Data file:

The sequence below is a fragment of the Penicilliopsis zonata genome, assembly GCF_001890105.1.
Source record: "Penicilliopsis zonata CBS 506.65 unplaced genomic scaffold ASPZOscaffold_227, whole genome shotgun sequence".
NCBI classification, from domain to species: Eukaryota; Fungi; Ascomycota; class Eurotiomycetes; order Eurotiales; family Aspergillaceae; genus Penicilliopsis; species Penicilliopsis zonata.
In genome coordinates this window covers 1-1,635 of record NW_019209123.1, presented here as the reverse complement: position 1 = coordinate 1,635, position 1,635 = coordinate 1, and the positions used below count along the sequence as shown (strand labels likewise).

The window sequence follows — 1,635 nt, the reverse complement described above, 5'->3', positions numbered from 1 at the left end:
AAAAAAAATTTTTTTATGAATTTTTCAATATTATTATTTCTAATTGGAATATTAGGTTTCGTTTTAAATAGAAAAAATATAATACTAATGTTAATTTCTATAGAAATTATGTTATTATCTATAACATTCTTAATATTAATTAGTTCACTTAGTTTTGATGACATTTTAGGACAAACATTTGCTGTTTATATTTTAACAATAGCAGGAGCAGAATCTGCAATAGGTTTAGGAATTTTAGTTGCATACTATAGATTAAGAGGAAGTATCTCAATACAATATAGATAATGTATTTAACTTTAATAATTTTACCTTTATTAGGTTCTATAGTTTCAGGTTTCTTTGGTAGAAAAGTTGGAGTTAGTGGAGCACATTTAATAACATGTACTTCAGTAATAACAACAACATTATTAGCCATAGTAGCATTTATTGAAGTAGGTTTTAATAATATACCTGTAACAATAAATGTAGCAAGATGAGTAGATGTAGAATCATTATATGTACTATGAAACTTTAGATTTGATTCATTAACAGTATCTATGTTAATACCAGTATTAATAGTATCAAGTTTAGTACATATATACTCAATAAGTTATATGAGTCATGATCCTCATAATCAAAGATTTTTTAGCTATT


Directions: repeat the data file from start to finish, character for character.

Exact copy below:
The sequence below is a fragment of the Penicilliopsis zonata genome, assembly GCF_001890105.1.
Source record: "Penicilliopsis zonata CBS 506.65 unplaced genomic scaffold ASPZOscaffold_227, whole genome shotgun sequence".
NCBI classification, from domain to species: Eukaryota; Fungi; Ascomycota; class Eurotiomycetes; order Eurotiales; family Aspergillaceae; genus Penicilliopsis; species Penicilliopsis zonata.
In genome coordinates this window covers 1-1,635 of record NW_019209123.1, presented here as the reverse complement: position 1 = coordinate 1,635, position 1,635 = coordinate 1, and the positions used below count along the sequence as shown (strand labels likewise).

The window sequence follows — 1,635 nt, the reverse complement described above, 5'->3', positions numbered from 1 at the left end:
AAAAAAAATTTTTTTATGAATTTTTCAATATTATTATTTCTAATTGGAATATTAGGTTTCGTTTTAAATAGAAAAAATATAATACTAATGTTAATTTCTATAGAAATTATGTTATTATCTATAACATTCTTAATATTAATTAGTTCACTTAGTTTTGATGACATTTTAGGACAAACATTTGCTGTTTATATTTTAACAATAGCAGGAGCAGAATCTGCAATAGGTTTAGGAATTTTAGTTGCATACTATAGATTAAGAGGAAGTATCTCAATACAATATAGATAATGTATTTAACTTTAATAATTTTACCTTTATTAGGTTCTATAGTTTCAGGTTTCTTTGGTAGAAAAGTTGGAGTTAGTGGAGCACATTTAATAACATGTACTTCAGTAATAACAACAACATTATTAGCCATAGTAGCATTTATTGAAGTAGGTTTTAATAATATACCTGTAACAATAAATGTAGCAAGATGAGTAGATGTAGAATCATTATATGTACTATGAAACTTTAGATTTGATTCATTAACAGTATCTATGTTAATACCAGTATTAATAGTATCAAGTTTAGTACATATATACTCAATAAGTTATATGAGTCATGATCCTCATAATCAAAGATTTTTTAGCTATT